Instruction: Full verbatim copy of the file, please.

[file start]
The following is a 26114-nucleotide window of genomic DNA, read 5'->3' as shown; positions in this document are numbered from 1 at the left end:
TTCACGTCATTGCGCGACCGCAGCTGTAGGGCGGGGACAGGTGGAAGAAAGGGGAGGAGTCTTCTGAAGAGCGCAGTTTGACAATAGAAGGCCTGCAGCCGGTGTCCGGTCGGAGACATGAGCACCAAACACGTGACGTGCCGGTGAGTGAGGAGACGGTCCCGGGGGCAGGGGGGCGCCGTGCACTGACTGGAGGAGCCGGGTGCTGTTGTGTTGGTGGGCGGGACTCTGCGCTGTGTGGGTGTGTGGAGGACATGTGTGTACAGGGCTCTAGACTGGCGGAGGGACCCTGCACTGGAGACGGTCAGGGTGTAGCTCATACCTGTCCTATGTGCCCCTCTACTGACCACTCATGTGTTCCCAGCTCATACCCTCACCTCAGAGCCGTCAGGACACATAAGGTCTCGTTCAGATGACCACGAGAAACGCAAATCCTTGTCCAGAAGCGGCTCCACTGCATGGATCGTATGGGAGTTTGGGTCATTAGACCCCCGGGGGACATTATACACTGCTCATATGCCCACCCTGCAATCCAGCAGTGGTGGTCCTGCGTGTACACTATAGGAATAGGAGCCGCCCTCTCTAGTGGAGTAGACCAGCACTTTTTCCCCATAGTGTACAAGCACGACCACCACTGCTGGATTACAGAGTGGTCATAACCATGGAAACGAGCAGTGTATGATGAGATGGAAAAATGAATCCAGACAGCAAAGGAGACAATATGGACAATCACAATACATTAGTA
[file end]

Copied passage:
The following is a 26114-nucleotide window of genomic DNA, read 5'->3' as shown; positions in this document are numbered from 1 at the left end:
TTCACGTCATTGCGCGACCGCAGCTGTAGGGCGGGGACAGGTGGAAGAAAGGGGAGGAGTCTTCTGAAGAGCGCAGTTTGACAATAGAAGGCCTGCAGCCGGTGTCCGGTCGGAGACATGAGCACCAAACACGTGACGTGCCGGTGAGTGAGGAGACGGTCCCGGGGGCAGGGGGGCGCCGTGCACTGACTGGAGGAGCCGGGTGCTGTTGTGTTGGTGGGCGGGACTCTGCGCTGTGTGGGTGTGTGGAGGACATGTGTGTACAGGGCTCTAGACTGGCGGAGGGACCCTGCACTGGAGACGGTCAGGGTGTAGCTCATACCTGTCCTATGTGCCCCTCTACTGACCACTCATGTGTTCCCAGCTCATACCCTCACCTCAGAGCCGTCAGGACACATAAGGTCTCGTTCAGATGACCACGAGAAACGCAAATCCTTGTCCAGAAGCGGCTCCACTGCATGGATCGTATGGGAGTTTGGGTCATTAGACCCCCGGGGGACATTATACACTGCTCATATGCCCACCCTGCAATCCAGCAGTGGTGGTCCTGCGTGTACACTATAGGAATAGGAGCCGCCCTCTCTAGTGGAGTAGACCAGCACTTTTTCCCCATAGTGTACAAGCACGACCACCACTGCTGGATTACAGAGTGGTCATAACCATGGAAACGAGCAGTGTATGATGAGATGGAAAAATGAATCCAGACAGCAAAGGAGACAATATGGACAATCACAATACATTAGTA